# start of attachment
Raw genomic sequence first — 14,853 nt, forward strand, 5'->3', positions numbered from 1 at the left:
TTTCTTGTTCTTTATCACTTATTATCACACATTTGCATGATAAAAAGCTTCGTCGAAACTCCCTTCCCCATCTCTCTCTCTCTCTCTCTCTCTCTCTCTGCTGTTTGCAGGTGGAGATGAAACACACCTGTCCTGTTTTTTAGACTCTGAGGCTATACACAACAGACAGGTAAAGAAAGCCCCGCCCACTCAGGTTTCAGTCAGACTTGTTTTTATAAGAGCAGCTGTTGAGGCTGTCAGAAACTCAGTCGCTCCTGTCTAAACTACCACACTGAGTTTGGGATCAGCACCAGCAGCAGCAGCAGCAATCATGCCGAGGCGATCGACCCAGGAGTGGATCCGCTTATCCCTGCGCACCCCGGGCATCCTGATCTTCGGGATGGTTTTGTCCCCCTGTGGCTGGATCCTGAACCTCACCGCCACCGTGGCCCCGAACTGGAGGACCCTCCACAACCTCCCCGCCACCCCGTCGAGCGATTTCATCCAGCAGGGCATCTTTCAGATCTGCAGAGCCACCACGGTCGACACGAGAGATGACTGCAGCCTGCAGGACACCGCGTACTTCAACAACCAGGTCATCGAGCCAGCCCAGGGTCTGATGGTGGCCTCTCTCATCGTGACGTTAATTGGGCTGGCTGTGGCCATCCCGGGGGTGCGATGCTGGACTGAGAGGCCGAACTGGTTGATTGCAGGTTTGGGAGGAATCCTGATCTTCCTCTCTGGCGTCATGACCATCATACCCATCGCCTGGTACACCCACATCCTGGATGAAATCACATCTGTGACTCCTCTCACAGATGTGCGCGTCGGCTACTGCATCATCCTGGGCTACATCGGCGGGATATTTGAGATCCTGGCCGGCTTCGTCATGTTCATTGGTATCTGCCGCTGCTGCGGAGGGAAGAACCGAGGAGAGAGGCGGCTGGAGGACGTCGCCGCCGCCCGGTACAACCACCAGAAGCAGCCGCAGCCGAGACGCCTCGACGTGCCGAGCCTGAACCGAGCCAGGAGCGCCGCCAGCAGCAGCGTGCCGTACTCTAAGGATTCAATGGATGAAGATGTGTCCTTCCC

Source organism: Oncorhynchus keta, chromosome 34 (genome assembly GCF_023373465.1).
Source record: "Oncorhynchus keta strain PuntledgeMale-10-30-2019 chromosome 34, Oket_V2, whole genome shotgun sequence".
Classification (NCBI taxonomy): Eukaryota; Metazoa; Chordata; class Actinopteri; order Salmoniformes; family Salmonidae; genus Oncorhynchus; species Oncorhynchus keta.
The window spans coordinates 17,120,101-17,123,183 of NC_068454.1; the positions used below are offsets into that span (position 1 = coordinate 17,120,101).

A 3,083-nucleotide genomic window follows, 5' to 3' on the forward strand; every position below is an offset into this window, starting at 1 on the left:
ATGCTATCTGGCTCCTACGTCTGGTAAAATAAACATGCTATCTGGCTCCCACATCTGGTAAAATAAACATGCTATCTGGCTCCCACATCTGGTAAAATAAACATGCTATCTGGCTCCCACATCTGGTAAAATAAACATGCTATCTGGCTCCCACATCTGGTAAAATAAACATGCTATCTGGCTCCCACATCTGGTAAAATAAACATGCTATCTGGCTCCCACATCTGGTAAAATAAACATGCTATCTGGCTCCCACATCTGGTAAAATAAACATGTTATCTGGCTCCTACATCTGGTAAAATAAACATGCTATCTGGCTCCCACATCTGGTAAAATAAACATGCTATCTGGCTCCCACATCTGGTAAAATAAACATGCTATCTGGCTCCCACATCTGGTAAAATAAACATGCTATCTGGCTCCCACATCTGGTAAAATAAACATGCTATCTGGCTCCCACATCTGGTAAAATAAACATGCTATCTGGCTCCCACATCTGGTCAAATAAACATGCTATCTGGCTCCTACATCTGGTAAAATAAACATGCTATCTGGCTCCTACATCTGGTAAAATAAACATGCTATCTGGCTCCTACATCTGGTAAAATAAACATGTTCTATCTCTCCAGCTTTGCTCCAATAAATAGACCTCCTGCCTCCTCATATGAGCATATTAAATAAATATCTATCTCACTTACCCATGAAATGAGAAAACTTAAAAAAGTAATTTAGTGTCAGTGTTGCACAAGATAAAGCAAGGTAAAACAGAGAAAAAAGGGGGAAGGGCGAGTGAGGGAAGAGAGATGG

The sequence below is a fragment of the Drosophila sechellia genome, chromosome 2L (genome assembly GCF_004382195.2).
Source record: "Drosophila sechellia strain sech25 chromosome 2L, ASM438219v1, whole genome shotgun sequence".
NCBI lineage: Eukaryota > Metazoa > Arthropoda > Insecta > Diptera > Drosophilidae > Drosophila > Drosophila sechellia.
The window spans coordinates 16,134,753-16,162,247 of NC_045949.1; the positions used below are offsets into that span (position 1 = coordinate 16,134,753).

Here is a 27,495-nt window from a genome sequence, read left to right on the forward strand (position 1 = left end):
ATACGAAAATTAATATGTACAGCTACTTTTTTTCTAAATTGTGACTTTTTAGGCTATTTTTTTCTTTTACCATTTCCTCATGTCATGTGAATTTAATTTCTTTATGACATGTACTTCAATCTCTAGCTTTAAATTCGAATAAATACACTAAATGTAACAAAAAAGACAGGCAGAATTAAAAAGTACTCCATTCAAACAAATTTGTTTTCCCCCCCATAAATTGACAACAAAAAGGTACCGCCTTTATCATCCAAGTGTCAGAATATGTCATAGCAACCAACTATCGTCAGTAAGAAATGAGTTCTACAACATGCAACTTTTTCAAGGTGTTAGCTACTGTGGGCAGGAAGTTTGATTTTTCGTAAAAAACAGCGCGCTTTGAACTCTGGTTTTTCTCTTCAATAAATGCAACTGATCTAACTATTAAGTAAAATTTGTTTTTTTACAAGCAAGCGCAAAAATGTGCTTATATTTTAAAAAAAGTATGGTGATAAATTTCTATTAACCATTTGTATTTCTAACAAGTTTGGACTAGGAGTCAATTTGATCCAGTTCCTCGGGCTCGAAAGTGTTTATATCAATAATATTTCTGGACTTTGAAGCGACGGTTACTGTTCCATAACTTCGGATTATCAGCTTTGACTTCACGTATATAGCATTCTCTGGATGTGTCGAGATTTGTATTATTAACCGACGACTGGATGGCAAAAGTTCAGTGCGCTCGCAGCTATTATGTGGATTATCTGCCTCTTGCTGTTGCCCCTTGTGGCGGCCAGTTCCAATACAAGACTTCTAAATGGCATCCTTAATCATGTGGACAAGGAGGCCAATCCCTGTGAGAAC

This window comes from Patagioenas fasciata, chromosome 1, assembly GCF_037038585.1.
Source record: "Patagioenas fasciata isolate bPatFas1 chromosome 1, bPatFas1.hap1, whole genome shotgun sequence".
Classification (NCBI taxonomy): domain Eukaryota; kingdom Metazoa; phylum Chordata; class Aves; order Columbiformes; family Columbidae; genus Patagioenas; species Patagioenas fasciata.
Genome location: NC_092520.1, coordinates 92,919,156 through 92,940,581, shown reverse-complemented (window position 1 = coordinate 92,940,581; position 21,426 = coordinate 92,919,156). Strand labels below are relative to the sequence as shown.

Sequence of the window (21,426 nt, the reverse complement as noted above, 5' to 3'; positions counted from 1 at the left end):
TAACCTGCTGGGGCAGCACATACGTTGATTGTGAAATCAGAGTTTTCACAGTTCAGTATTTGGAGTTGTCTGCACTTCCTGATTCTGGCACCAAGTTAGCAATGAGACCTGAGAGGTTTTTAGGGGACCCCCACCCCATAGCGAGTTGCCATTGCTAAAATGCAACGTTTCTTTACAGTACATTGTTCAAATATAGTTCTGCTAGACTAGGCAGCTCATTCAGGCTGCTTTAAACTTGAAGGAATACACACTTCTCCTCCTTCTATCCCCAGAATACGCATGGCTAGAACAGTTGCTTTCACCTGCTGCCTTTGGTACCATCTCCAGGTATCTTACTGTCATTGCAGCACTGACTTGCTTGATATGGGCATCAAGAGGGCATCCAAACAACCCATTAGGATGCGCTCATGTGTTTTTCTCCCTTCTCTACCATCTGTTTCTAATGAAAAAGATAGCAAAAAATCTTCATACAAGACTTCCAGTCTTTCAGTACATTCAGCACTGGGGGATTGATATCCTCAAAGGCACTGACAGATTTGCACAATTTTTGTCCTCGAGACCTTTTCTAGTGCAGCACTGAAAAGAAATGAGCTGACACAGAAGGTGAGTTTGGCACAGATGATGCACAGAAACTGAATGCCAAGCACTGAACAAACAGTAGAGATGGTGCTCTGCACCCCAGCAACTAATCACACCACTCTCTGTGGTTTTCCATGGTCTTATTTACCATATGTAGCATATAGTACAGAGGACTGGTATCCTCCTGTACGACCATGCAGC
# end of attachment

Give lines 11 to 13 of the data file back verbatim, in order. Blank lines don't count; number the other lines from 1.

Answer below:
NCBI lineage: Eukaryota > Metazoa > Arthropoda > Insecta > Diptera > Drosophilidae > Drosophila > Drosophila sechellia.
The window spans coordinates 16,134,753-16,162,247 of NC_045949.1; the positions used below are offsets into that span (position 1 = coordinate 16,134,753).

Here is a 27,495-nt window from a genome sequence, read left to right on the forward strand (position 1 = left end):